This addition is more in line with the natural thought process of human beings (reading and processing from left to right, top to bottom) and thus is a great improvement to readability.

Recommended Readings

Albeit the default parameters are fairly straightforward, it may take some time to get used to using it in your code, and also to be fully aware of some caveats. Here are some recommended readings that will get you up to speed with this feature.

Bonus: const, let and var

Okay, before ending this post, I want to tackle this ongoing controversial topic.

As you know, these keywords are used to initialize and store values in memory (or variables). There is a whole witch-hunt about stating that let is the new var, and whatnot.

But please, do be sober-minded when you do make a judgement. Just because somebody stated that let is the new var, don’t blindly jump the bandwagon.

I admit that the cases for replacing var with let are fairly strong, as variable scopes and hoisting have been one of the primary causes of side-effects in JavaScript.

However, there are some cases where using var makes more sense.

First of all, let us start off by asking the following question.

What does the word let mean?

I am not sure how much of high school maths you remember. Does the following line ring a bell?

Let variables x and y represent two non-negative numbers. Source: Solution to Maximum/Minimum problems

Let is often used when solving algebraic problems. It is used for solving a specific, individual algebraic solution. Therefore, I think let should only be used in cases where the value is used once and does not need to be used again/recycled. This is of course my personal opinion, so please feel free to disagree.

In the next sub-section, I will try to prove my case with some examples where it makes more sense to use var.

Please feel free to disagree if this does not sit well with you. The purpose of this post is to not only share my opinion, but also to provoke discussions and critical thinking.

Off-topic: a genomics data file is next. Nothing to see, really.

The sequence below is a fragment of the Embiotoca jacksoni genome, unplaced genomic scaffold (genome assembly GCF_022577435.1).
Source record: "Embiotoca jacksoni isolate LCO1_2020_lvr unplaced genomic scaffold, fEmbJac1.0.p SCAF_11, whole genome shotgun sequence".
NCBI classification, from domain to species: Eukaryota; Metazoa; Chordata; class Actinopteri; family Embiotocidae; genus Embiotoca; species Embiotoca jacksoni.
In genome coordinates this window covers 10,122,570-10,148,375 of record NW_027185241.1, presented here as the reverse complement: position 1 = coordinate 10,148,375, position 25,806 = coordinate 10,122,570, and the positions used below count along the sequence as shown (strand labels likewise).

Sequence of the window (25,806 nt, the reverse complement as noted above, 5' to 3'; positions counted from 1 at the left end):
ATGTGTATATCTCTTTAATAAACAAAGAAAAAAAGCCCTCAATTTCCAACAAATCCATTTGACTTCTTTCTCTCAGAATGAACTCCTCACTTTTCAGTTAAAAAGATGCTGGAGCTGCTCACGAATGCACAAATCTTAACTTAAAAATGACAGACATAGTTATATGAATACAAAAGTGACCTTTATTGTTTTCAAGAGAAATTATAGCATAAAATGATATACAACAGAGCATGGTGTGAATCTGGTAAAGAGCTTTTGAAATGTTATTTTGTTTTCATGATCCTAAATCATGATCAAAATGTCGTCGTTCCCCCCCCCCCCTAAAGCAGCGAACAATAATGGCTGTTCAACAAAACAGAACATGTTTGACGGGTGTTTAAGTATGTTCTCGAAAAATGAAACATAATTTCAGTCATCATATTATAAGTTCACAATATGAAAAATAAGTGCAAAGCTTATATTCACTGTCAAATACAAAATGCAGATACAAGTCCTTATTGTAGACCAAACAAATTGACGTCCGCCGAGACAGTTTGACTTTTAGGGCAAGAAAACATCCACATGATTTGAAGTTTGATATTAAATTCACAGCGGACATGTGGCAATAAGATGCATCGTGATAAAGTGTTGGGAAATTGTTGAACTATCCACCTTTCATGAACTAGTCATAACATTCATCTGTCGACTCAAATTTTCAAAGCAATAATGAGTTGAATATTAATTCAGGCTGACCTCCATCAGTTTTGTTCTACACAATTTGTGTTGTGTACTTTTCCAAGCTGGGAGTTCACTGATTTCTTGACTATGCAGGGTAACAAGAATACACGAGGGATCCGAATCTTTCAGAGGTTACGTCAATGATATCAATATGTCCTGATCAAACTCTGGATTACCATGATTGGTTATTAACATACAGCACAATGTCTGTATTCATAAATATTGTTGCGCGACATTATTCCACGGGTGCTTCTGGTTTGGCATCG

If you disagree, I would like to hear your reasons, in order to learn, grow and widen my own perspective. Hopefully, by discussing, you too will also benefit from it. Please leave a comment and I will respond as soon as I can.

Critical thinking – when should const, let and var be used?

As I mentioned earlier on, this is purely my opinion. Feel free to disagree. I will list my thought process below.


a shortened version of the word variable. The word variable suggests that the value stored in a variable should and will likely change.


As I mentioned in the previous section, I believe that the word let should be used to declare variables with a very temporary/short lifespan: I.e. a variable that is limited to the scope of the current problem.


Short for constant. According to, a constant is “not changing or varying”. Values assigned with const should not change and be constant throughout the program’s run-time.

As of now, because the primary target audience of the source we write is programmers aka humans, we should write in a manner that is easy for humans to read and understand. Imagine if you constantly change properties of a const variable without leaving any comments. I surely don’t want to be the developer having to debug the side-effects caused, especially if the code base is more than 10,000 lines.

I bet you that some developers who are unaware that the properties of the const variables are mutable and changing will be panicking when some nasty side effects occur during the run time of the program.

Recommended Readings

Unlike the answer to a mathematical equation, there is no absolute right or wrong answer here. Just make sure that when you declare a variable, that you are clearly communicating the intent, purpose and use-scope of the variable through the keyword used to declare that variable.


This post was a lot longer than I originally anticipated. I hope that it was a very invigorating and thought-provoking read.

Once again, if you would like detailed guides on each of these keywords, please let me know via the comments.

And if there is any points that I am missing, or features that should be added onto this list, please feel free to let me know and I will update this post accordingly.

Thanks for reading. Catch you next time!

About the Author Jay

I am a programmer currently living in Seoul, South Korea. I created this blog as an outlet to express what I know / have been learning in text form for retaining knowledge and also to hopefully help the wider community. I am passionate about data structures and algorithms. The back-end and databases is where my heart is at.